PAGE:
The Double Wide
February 22, 2011
Better than: standing around, watching a show in a cramped space four times the Double Wide's size.
This one focused on Todd Snider, Carll's alt-country singer-songwriter contemporary and friend, who recently released a live album called Todd Snider Live: The Storyteller. Funny thing about that album, though: To hear Carll tell it, one of the stories Snider tells is actually his -- a quip based around a bill the two shared once upon a time in a hoity-toity venue that provided the performers with an abundance of vegetables to munch on. Recalls Carll, upon seeing the buffet of carrots and the like, he turned to Snider and said, "I guess, once you become a rockstar, you get all the vegetables you want." Amusing stuff, sure, but certainly Carll's bit -- which is why he was so miffed to hear that Snider used the same line on his album.
No worries: In the end, it's Carll who probably gets the last laugh and the better story out of the deal. Plus, that line would've been out of place at this show: The Double Wide is hardly hoity-toity. In fact, it's quite the opposite.
For that fact alone, it provided a special environment for this performance. It certainly didn't hurt matters that the 150 or so folks crammed in to see this show were among Carll's biggest fans -- they sang along with every song, two-stepped in what little space they could find on the floor and, in the cases of the couples present, canoodled away, likely encouraged by the intimacy of the whole presentation.
And, truly, this was as intimate a performance as one can get -- a vastly different scene from the one offered up at Carll's recent Granada Theater stop. Yet, though different and in some ways less rocking and bombastic, this show in many ways topped that previous one.
Backed by his capable and tastefully not-flashy longtime sidemen, multi-instrumentalist (and TCU alum) Scott Davis and drummer Kenny Smith, as well as "fresh-faced" newcomer and Keanu Reeves lookalike Cody Foote on bass, Carll's songs of woe and drinking and woeful drinking were especially riveting and seemed to ring especially true. Or so it sure appeared to the crowd, whose hands, when not clapping over their heads, were filled with beer cans.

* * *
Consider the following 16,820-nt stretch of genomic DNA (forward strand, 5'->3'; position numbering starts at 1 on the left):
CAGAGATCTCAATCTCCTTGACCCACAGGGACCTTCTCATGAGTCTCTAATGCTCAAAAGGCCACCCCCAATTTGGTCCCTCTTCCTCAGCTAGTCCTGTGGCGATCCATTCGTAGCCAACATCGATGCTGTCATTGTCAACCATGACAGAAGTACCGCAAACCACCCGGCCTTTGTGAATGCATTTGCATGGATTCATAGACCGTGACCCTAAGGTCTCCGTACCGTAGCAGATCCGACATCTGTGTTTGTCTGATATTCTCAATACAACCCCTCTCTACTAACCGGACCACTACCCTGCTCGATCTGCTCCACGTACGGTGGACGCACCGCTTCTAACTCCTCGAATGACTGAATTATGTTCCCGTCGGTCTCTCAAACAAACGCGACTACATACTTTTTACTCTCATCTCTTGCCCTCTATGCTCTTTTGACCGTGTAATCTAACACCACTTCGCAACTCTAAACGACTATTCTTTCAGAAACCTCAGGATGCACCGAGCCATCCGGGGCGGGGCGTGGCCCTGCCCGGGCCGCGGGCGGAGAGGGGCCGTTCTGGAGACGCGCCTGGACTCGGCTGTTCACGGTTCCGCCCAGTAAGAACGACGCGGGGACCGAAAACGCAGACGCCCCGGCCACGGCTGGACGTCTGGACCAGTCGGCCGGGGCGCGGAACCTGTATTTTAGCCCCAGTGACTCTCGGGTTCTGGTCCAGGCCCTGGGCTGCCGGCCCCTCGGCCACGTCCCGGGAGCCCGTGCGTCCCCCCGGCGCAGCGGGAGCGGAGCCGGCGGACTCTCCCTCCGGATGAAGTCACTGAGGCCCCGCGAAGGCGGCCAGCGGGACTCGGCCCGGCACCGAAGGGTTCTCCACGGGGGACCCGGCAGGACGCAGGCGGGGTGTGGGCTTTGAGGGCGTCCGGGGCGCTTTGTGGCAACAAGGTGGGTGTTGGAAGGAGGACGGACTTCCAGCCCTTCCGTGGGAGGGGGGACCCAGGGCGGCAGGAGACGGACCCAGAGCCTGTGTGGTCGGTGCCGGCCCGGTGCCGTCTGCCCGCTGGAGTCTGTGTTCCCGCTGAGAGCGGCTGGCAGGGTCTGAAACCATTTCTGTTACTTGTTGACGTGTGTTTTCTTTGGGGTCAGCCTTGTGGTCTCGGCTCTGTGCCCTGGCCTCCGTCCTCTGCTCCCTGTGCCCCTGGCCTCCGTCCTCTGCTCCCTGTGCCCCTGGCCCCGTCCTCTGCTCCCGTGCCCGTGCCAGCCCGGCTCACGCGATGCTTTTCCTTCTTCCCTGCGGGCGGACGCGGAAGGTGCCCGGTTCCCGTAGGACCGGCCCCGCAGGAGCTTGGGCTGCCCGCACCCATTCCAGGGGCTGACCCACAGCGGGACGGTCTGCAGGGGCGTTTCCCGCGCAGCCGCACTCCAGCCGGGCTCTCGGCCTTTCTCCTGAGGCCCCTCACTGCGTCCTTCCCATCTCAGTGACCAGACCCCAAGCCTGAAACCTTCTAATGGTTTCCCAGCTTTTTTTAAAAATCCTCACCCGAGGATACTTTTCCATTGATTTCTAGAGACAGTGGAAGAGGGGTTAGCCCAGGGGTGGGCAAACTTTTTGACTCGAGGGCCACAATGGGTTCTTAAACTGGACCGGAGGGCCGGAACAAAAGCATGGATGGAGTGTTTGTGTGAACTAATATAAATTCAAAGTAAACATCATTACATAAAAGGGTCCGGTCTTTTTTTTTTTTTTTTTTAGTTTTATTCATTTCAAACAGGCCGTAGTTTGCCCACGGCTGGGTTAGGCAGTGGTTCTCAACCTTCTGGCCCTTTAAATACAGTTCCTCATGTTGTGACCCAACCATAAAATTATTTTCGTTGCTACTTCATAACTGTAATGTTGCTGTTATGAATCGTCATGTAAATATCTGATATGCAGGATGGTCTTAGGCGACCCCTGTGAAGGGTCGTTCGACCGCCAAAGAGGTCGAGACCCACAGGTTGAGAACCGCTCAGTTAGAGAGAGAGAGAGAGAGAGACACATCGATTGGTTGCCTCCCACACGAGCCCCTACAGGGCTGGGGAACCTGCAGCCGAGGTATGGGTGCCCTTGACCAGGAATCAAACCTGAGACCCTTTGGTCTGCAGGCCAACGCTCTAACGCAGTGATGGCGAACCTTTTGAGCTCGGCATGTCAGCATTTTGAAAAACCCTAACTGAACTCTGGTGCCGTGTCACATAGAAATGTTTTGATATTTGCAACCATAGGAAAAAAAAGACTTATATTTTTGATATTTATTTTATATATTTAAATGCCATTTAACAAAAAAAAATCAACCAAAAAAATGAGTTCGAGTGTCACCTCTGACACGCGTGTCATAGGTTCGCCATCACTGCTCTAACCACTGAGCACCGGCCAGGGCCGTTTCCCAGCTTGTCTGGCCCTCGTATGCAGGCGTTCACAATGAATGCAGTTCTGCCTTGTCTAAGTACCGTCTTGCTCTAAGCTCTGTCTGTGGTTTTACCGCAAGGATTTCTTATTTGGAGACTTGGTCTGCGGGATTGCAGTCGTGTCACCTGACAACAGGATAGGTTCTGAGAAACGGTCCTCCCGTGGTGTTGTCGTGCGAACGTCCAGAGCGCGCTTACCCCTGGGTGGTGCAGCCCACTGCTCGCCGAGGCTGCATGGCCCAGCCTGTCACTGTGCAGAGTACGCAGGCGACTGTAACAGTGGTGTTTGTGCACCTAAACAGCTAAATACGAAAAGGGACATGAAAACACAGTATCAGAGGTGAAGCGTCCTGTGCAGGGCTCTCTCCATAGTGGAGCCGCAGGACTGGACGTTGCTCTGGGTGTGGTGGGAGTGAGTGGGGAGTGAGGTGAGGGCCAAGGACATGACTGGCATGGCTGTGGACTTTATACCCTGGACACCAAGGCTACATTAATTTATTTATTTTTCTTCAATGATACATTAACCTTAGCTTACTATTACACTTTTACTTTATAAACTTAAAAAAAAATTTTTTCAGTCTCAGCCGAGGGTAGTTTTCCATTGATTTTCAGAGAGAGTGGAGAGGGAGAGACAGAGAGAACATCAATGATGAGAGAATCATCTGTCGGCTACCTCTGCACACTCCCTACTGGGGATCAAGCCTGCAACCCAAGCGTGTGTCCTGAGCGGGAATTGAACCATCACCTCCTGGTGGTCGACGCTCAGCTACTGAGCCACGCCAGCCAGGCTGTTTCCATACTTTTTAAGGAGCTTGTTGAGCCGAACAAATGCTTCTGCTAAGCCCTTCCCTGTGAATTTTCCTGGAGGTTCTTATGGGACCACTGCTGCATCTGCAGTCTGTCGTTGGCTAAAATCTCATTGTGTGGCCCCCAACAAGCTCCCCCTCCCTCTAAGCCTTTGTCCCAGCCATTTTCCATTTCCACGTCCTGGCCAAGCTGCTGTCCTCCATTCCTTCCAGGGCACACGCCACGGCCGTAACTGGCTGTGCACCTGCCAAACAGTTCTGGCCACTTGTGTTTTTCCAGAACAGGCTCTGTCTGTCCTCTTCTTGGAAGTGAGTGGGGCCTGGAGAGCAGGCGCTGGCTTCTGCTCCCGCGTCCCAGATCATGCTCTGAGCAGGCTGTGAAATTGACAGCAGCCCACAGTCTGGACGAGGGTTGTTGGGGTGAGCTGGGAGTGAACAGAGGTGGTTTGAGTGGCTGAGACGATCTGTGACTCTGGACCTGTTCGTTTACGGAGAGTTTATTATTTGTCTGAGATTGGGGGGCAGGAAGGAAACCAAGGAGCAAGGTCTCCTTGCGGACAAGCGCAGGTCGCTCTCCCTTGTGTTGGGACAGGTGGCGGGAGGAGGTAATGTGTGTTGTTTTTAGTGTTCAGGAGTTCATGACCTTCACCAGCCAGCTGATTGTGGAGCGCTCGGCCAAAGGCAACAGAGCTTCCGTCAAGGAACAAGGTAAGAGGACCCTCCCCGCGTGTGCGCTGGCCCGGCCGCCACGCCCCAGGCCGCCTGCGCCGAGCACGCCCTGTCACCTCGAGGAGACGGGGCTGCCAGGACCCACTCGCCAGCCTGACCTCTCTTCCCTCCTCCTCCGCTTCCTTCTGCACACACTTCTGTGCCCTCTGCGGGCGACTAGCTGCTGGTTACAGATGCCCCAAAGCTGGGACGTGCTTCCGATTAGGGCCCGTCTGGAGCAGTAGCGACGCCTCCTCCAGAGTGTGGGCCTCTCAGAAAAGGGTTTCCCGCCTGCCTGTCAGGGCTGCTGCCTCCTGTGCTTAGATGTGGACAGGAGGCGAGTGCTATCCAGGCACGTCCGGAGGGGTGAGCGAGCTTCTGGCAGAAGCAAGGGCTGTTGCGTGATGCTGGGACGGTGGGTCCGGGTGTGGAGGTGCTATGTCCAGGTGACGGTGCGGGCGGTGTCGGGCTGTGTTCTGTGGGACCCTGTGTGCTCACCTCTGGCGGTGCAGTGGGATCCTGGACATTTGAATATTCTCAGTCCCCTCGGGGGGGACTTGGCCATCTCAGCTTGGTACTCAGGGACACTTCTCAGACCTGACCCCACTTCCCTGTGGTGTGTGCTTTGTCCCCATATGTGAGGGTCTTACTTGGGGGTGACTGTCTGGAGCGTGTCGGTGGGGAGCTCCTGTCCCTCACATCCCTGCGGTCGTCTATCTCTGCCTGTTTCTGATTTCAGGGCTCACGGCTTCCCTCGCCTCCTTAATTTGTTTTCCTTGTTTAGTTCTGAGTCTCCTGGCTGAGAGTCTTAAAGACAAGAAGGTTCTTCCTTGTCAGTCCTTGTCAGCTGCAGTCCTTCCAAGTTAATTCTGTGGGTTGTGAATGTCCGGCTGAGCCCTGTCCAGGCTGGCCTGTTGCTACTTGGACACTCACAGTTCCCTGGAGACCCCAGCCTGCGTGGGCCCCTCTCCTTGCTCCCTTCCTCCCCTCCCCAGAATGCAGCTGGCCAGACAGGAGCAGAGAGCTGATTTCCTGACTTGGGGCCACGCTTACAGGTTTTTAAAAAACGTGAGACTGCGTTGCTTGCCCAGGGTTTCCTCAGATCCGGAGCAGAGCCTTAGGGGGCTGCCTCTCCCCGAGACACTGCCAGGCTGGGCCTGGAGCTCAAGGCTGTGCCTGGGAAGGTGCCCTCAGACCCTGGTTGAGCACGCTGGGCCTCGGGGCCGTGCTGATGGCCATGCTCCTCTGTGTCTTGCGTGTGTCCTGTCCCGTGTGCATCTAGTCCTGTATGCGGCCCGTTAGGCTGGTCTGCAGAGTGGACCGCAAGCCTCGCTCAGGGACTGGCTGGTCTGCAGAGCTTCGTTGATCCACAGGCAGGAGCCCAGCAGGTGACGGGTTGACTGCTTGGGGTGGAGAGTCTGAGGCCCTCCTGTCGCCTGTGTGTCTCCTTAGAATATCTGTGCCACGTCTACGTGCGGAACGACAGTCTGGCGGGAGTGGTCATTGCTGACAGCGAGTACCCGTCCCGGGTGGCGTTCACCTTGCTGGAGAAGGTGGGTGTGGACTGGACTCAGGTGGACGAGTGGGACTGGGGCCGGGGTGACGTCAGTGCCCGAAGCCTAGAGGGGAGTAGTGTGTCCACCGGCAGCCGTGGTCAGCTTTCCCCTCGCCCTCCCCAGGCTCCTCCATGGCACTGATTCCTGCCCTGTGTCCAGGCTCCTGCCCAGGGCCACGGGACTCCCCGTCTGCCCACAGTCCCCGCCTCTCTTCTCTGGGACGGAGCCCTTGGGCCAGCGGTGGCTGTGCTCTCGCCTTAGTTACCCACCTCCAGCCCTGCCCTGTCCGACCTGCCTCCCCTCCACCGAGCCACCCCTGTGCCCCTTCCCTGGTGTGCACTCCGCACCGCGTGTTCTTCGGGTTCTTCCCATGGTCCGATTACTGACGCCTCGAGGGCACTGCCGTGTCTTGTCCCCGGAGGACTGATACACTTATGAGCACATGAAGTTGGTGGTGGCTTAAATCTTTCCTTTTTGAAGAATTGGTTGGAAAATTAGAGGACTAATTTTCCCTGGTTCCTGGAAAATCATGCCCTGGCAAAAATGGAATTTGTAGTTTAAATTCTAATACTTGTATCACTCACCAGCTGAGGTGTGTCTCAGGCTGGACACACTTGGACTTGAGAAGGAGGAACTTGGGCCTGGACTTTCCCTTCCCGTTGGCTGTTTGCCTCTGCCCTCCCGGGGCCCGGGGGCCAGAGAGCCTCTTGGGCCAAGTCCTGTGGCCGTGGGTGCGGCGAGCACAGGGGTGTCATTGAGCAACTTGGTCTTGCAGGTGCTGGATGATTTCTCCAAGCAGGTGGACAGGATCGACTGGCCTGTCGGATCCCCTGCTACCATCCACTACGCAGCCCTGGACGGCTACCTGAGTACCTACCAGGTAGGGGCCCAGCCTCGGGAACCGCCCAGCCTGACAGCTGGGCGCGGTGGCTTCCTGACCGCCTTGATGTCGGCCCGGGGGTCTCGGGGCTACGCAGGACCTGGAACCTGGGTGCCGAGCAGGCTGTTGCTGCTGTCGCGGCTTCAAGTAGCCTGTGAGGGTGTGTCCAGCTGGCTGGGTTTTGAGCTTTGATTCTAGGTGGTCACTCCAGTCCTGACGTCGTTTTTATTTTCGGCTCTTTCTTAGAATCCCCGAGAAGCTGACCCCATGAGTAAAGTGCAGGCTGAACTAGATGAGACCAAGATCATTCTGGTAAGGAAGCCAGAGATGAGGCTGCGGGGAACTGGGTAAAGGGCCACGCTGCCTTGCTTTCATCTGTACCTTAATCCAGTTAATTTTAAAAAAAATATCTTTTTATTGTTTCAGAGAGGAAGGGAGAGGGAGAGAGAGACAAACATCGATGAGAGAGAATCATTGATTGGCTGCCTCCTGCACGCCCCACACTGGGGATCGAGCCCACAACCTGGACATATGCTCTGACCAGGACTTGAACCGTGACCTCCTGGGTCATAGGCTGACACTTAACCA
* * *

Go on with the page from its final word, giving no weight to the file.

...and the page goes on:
It was a boozy environment to be sure -- even on stage where Carll and Co. even made a few mistakes, like forgetting the name of the opening act (Shovels & Rope, not "Shovels & Dirt" as Carll originally said) and, when Shovels & Rope's Carrie Ann Hearst joined Carll to perform their KMAG YOYO duet "Another Like You," forgetting entire lines.
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If the crowd noticed, though, they didn't really seem to care. Rather, they were just content to see Carll, ever the endearing performer, in such a setting. Rightfully so -- after this tour gets done, they likely won't get another chance for some time.
Personal Bias: Carll isn't the best vocalist in the world -- his range is minimal -- but his vocal twang, which can be off-putting at first, is mostly charming in the end. Regardless, it's not his forte -- that'd be his lyrics, which are among the most amusing and clever you'll find in today's singer-songwriting realms.
By The Way: You want more proof that Carll's headed for big things? I recognized like four people in the crowd -- maybe -- as Double Wide patrons. And I go to the Double Wide a lot. No, this was not a Double Wide crowd. This was a Carll crowd. And, yes, they sold the place out, which isn't a massive feat, but, considering the tiny size of the venue, a hilariously expected one.
Random Note: Local singer-songwriter Greg Schroeder, who like Carll is originally from the Houston area, was watching the show in the crowd. He just put out a new record last weekend. Interestingly enough, though, Carll backing players Davis and Foote actually played on Schroeder's previous album.